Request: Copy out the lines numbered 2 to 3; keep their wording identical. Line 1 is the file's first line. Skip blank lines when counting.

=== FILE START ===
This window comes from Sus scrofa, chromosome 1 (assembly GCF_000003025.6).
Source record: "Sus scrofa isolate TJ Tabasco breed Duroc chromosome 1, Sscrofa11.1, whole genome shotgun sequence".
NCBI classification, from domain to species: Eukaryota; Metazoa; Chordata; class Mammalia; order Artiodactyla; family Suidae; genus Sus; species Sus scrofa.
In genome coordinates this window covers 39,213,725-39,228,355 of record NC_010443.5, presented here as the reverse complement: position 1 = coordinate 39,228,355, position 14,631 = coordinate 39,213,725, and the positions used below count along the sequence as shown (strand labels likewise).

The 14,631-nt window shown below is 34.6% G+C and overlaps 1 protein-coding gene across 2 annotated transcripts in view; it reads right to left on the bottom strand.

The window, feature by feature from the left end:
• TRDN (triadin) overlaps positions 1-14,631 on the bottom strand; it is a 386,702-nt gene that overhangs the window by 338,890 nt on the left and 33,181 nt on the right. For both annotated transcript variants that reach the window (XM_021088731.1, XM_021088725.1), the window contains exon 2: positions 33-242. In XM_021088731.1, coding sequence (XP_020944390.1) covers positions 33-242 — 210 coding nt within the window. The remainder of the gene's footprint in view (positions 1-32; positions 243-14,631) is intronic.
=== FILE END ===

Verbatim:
Source record: "Sus scrofa isolate TJ Tabasco breed Duroc chromosome 1, Sscrofa11.1, whole genome shotgun sequence".
NCBI classification, from domain to species: Eukaryota; Metazoa; Chordata; class Mammalia; order Artiodactyla; family Suidae; genus Sus; species Sus scrofa.